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Judy Blume Books Every Self-Respecting Girl Should Read

Judy Blume Books Every Self-Respecting Girl Should Read

Censorship threats aside, these classics remain required reading. And the author, at 78, remains a badass.

Reading Are You There God? It’s Me, Margaret under my comforter by flashlight is the first time I understood the significance of a period, something I had previously been only vaguely aware of when my mom was laid up with a scary-sounding affliction she called cramps.

But that was just one of a million things Judy Blume taught me. In fact, as a kid, I didn’t fully appreciate the way a middle-aged woman could so seamlessly occupy a tween brain, mostly because I myself had a tween brain and it was indistinguishable from Judy and her characters, all as loveably flawed as my own friends and family.

But that was just one of a million things Judy Blume taught me.


One thing I did appreciate, both then and now, is that a woman who looked a whole lot like my prim grandmother on the back cover of the book jacket could write so candidly about things like virginity, menstruation, and masturbation—the latter of which, 50 years after Deenie was published, is still a socially sensitive topic.

Tomorrow, your girl Judy turns 78 (according to her birth certificate, anyway—she’s forever 18, as far as we’re concerned) and we plan to celebrate under the covers, flashlight in hand, with a stack of books. You should do the same.

Are You There God? It’s Me, Margaret: In addition to first periods, Margaret experienced—or observed, at least—a lot of other firsts before me, too: first bra, first crush, even first time playing Seven Minutes in Heaven (which turned out to be anything but divine for me). She was also the first half-Christian, half-Jewish person I'd ever known, and she's still my favorite, with the exception of Seth Cohen.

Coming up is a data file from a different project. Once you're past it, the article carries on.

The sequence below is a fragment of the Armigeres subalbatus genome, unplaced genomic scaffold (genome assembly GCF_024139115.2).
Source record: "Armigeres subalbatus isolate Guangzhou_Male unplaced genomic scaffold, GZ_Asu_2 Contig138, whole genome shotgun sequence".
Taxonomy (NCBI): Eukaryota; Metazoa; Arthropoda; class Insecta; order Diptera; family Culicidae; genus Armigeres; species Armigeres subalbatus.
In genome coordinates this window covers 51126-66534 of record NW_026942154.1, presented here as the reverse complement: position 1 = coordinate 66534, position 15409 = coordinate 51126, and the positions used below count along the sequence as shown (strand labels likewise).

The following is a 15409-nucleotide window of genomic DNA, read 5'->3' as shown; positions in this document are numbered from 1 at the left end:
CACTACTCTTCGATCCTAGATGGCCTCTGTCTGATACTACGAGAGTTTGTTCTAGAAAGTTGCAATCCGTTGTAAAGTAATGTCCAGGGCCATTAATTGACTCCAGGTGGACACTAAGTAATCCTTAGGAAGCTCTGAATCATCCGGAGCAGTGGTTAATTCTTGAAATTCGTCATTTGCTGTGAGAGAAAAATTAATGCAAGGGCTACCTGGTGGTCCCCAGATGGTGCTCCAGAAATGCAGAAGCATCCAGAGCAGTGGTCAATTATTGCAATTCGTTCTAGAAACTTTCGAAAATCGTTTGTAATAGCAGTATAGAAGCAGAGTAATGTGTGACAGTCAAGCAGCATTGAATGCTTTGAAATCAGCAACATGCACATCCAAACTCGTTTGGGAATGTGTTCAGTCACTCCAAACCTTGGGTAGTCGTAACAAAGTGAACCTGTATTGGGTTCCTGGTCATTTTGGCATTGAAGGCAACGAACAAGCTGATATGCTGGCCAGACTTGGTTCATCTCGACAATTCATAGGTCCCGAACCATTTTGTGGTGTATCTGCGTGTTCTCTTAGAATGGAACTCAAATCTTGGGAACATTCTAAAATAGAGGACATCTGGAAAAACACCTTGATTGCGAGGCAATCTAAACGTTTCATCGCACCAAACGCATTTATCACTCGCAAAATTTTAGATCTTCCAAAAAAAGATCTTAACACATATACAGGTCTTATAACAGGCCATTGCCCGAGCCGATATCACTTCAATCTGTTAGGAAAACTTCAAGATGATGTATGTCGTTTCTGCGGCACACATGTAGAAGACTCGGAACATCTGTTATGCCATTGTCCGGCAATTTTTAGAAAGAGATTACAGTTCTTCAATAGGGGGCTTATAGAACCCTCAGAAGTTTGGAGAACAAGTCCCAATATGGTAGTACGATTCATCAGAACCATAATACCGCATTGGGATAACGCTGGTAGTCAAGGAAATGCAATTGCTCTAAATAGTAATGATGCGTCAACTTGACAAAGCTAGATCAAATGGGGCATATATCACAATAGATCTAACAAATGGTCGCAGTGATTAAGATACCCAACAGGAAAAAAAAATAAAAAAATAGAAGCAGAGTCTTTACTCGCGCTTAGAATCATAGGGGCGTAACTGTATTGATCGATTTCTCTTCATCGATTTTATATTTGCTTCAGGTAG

Deenie: When I was 15, my very patient mom snapped pictures as I struck amateurish poses in front of her white closet door. Then I submitted them to Seventeen magazine’s modeling contest. The editors must not have been impressed by my glasses or my braces or my curly hair that I insisted on brushing out into frizzy waves, because I didn’t win. But I did read Deenie shortly after the crushing loss. The pretty protagonist, who’s diagnosed with scoliosis and forced into a back brace for four years, assured me that there could be life after an unsuccessful modeling career.

Blubber: You’d think that teen bullying would have changed in a significant way since 1974, what with the invention of Snapchat, Instagram, and the internet in general. But Blubber, published when your parents were probably kids, remains remarkably relevant. Judy—a confirmed adult—has a way of writing about something as finger-waggy as bullying without sounding like a scolding PSA warning against the dangers of being mean. So, basically, unlike any adult you know.

Tiger Eyes: As a teen growing up in exactly the least exotic place on the map—a small town in Missouri—New Mexico, where most of Tiger Eyes takes place, felt exotic and intriguing to me. I never dated a bad boy, but I didn’t have to because Davey (who not only lives in a cooler place but also has a cooler name) did that for me.

Forever…: I could go on and on about this book, but John Green says it better. (John Green says everything better.) “I have a radically feminist mother, and so I was always taught that sexuality was, you know, good,” Green told The New York Times. “But there’s so many messages out there that sex is something that men do to women. It’s so hard not to internalize that. Forever... was a very different way of thinking about sex.”

Extra credit: Tales of a Fourth-Grade Nothing (because you don’t have to be in fourth grade to relate to Peter’s nothing status) and Then Again, Maybe I Won’t (because a coming-of-age story from the POV of a dude makes for a super enlightening read).

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